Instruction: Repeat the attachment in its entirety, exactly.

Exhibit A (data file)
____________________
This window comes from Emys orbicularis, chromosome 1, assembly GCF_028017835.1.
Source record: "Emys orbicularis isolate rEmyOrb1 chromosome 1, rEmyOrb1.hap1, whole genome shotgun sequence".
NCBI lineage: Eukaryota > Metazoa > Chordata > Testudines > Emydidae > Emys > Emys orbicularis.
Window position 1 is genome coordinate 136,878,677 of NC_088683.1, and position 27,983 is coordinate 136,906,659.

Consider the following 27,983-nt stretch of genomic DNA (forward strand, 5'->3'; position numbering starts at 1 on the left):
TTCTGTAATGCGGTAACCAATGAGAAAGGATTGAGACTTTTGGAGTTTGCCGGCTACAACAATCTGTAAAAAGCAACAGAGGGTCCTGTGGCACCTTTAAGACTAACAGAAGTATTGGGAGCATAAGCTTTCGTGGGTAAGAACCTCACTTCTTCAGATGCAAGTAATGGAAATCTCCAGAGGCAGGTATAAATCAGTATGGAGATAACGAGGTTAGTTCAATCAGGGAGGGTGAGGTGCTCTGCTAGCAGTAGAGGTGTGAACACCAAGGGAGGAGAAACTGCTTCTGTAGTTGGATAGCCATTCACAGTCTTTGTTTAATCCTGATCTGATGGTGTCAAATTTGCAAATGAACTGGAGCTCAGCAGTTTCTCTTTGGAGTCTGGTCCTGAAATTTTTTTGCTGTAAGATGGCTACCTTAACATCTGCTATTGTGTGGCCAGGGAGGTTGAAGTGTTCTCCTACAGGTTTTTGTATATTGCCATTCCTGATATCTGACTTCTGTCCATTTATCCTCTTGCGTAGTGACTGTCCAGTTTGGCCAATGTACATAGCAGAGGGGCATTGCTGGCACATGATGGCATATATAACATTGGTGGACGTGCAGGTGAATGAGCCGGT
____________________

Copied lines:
This window comes from Emys orbicularis, chromosome 1, assembly GCF_028017835.1.
Source record: "Emys orbicularis isolate rEmyOrb1 chromosome 1, rEmyOrb1.hap1, whole genome shotgun sequence".
NCBI lineage: Eukaryota > Metazoa > Chordata > Testudines > Emydidae > Emys > Emys orbicularis.
Window position 1 is genome coordinate 136,878,677 of NC_088683.1, and position 27,983 is coordinate 136,906,659.

Consider the following 27,983-nt stretch of genomic DNA (forward strand, 5'->3'; position numbering starts at 1 on the left):
TTCTGTAATGCGGTAACCAATGAGAAAGGATTGAGACTTTTGGAGTTTGCCGGCTACAACAATCTGTAAAAAGCAACAGAGGGTCCTGTGGCACCTTTAAGACTAACAGAAGTATTGGGAGCATAAGCTTTCGTGGGTAAGAACCTCACTTCTTCAGATGCAAGTAATGGAAATCTCCAGAGGCAGGTATAAATCAGTATGGAGATAACGAGGTTAGTTCAATCAGGGAGGGTGAGGTGCTCTGCTAGCAGTAGAGGTGTGAACACCAAGGGAGGAGAAACTGCTTCTGTAGTTGGATAGCCATTCACAGTCTTTGTTTAATCCTGATCTGATGGTGTCAAATTTGCAAATGAACTGGAGCTCAGCAGTTTCTCTTTGGAGTCTGGTCCTGAAATTTTTTTGCTGTAAGATGGCTACCTTAACATCTGCTATTGTGTGGCCAGGGAGGTTGAAGTGTTCTCCTACAGGTTTTTGTATATTGCCATTCCTGATATCTGACTTCTGTCCATTTATCCTCTTGCGTAGTGACTGTCCAGTTTGGCCAATGTACATAGCAGAGGGGCATTGCTGGCACATGATGGCATATATAACATTGGTGGACGTGCAGGTGAATGAGCCGGT